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Black History Museum exhibit tells the story in symbols.

Although the Civil War had ended 100 years earlier, in 1965 civil rights and desegregation was just picking up a head of steam in Virginia. That was the year they closed Parker-Gray High School and opened T.C. Williams.

"When the Civil Rights Act was passed, the Federal Government told the schools to get some balance," said A. Melvin Miller last Thursday night at the Alexandria Black History Museum. He was one of three speakers addressing the topic, "The Civil Rights Movement in Virginia: Alexandria Perspective."

Featured as a "Gallery Talk" due to its location in the Parker-Gray Gallery of the Wythe Street museum, the panel discussion was the kick off event for a new exhibit which highlights various aspects of the civil rights movement, with particular emphasis on some of the more obvious symbols of segregation.

On one wall is a water fountain with a sign over it "colored." Just above that is a photo of a Klu Klux Klan meeting. A few feet away is another photo of two white police officers dragging an African American woman while one officer holds a police dog.

Situated on the museum's stage is a portion of a lunch counter and three stools. It is backed by a wallsize photograph showing an early desegregation attempt by black teenagers in a previously all white venue. The exhibit is the work of Audrey Davis, assistant director/curator of the museum.

"When I first came here housing was a major issue. I was a single parent and I had to live in public housing," said Gwendolyn Menefee, a long-time Alexandria resident and the lead off speaker.

She was instrumental in organizing the first Tenants Association. "We marched and we were successful in getting things changed. I was investigated by the FBI, the Secret Service, and the local police. But it was very rewarding to know I could contribute," Menefee said.

"Housing is still the key. But now it is a matter of price. If we are not careful Alexandria is going to be a place for only the rich and the poor. There will be no middle class," she warned.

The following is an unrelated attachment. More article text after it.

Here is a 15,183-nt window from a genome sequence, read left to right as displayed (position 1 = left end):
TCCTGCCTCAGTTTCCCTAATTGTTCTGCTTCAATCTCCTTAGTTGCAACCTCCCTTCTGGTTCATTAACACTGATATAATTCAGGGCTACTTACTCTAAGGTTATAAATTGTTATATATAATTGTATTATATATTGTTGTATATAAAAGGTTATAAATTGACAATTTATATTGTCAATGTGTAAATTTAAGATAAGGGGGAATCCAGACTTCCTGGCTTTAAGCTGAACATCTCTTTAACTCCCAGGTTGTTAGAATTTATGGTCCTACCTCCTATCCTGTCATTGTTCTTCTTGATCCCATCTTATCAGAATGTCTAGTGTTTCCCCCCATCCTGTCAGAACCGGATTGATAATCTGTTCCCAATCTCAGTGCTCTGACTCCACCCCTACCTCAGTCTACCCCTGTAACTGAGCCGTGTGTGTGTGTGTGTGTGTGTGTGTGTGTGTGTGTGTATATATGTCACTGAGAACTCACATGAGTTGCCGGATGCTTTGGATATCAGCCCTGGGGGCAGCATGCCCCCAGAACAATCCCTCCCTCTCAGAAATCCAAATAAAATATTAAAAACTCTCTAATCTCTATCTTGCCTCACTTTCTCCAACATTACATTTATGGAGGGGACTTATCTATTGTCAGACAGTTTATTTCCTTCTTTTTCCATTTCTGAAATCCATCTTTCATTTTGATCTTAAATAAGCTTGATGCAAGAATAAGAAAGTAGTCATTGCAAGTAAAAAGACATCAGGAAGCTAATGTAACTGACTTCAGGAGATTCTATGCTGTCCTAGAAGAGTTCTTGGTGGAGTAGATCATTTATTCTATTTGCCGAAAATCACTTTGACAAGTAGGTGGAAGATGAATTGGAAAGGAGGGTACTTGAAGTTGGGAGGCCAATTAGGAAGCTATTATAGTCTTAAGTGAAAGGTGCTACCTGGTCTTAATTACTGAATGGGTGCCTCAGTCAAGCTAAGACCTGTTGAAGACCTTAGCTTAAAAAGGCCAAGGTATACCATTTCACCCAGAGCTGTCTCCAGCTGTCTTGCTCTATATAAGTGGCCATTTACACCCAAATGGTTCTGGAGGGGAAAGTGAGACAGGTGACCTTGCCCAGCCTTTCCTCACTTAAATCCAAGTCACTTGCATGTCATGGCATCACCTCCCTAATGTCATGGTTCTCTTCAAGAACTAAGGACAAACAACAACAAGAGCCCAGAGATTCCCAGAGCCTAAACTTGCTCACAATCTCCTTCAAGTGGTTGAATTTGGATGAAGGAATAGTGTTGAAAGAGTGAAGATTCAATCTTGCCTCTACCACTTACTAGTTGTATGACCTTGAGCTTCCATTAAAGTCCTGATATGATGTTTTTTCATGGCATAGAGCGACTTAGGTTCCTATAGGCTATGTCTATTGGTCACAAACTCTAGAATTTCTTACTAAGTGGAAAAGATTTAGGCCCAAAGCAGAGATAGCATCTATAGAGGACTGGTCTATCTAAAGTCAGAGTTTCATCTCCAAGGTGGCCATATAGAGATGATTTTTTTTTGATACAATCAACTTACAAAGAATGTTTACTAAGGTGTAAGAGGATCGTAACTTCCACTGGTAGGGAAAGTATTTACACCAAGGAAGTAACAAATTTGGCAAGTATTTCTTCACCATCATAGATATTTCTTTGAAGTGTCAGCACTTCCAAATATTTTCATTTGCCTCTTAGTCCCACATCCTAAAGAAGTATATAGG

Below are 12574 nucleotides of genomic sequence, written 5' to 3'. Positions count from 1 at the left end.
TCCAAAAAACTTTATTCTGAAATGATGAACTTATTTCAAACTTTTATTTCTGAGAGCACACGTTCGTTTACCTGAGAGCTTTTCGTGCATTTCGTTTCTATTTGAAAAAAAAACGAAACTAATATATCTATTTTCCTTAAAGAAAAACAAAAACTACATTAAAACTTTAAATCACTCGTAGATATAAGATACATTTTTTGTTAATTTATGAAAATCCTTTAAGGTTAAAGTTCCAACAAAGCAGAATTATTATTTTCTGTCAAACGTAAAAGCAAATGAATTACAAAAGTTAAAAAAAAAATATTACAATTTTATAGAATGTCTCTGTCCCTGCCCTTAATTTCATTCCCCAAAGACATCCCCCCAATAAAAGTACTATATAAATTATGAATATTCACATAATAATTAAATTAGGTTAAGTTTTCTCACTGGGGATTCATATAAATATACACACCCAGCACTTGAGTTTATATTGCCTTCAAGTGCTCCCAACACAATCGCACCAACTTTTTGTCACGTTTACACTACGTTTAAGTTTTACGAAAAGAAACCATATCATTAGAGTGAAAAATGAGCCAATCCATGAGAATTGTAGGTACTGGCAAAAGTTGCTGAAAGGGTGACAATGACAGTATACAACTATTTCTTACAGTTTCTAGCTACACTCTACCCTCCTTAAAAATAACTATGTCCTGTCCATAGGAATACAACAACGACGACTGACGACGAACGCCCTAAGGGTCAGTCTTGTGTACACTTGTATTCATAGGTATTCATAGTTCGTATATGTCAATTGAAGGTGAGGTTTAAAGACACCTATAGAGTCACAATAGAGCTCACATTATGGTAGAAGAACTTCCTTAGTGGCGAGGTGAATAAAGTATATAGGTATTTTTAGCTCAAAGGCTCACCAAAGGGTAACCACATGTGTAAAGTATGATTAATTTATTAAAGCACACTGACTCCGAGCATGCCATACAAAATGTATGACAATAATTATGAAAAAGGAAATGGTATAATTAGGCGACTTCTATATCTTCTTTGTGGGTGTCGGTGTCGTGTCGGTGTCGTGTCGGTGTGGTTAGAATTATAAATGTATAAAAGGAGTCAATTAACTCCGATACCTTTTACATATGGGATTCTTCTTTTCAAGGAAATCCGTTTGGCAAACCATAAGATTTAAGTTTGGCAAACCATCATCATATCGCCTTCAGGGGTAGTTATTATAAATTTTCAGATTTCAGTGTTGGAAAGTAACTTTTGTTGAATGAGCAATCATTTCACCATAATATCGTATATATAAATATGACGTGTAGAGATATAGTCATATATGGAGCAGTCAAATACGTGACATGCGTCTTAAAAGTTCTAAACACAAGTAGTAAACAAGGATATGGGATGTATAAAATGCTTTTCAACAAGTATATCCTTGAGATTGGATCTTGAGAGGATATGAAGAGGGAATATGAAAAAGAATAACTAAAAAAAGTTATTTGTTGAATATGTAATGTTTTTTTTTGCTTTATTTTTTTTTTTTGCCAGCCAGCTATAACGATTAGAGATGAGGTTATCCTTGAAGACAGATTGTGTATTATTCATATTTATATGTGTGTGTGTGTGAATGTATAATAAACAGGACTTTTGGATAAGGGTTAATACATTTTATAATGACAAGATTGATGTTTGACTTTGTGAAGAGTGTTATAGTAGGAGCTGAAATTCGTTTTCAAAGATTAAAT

MENEFEE WAS FOLLOWED by Andy Evans, author, producer, and star of his one-man play, "Andy's Run: When Laughter Is Mightier Than a Rock." Since its premier run in Alexandria several years ago, it has been seen throughout the United States. It returns to Alexandria May 6 at the Old Town Theater.

As a comedian and author, Evans is a firm believer that comedy can relieve many of life's stresses. To advance that philosophy he has written "Take a Break! The Comedy Counselor's Guide to Stress Relief."

When he returned to Alexandria following his tour of duty in Vietnam he discovered "there were no blacks even working in City Hall" let alone holding office. "The 60's and 70's gave us something to work on," Evans said.

What concerns him is the seeming lack of purpose among this generation of African Americans. "Where is the next generation to step up? We need to find a way to help this generation. This is not the time for finger pointing," he said.

Evans began his presentation with a tribute to Miller. "Mel was one of those black lawyers that you could pow wow with and get a brother out," he said.

For his part, Miller acknowledged that when he came to Alexandria in 1958 as a graduate of Harvard Law School, "It shocked me." But, "If I could pick anytime in life to relive it would from 1958 until now in Alexandria."

There was a group of people that planned and engineered the civil rights movement in Alexandria. They were known as "The Secret Seven." Miller was one of them. However, as he stated last Thursday night, "We were not secret and we were more than seven."

Miller served as Assistant to the Deputy Secretary for Management, Planning and Operations, U.S. Department of Housing and Urban Development. His credentials include: Chairman, Alexandria School Board; Member, State Council of Higher Education; Former president, Advisory Council, Alexandria Branch, Washington Urban League; and Interim President and current Chairman, Board of Trustee, St. Augustine College in Raleigh, N.C. Today he serves as chairman of the Alexandria Redevelopment and Housing Authority.

"Until the decision to desegregate schools in Alexandria, we had no representation in the decision making process of this city," he said. "The three primary issues of the civil rights movement were education, public accommodations and housing."

Serving as moderator for the panel was Lillian S. Patterson, museum curator. Prior to and following the Gallery Talk, attendees enjoyed a reception in the Robert Robinson Library.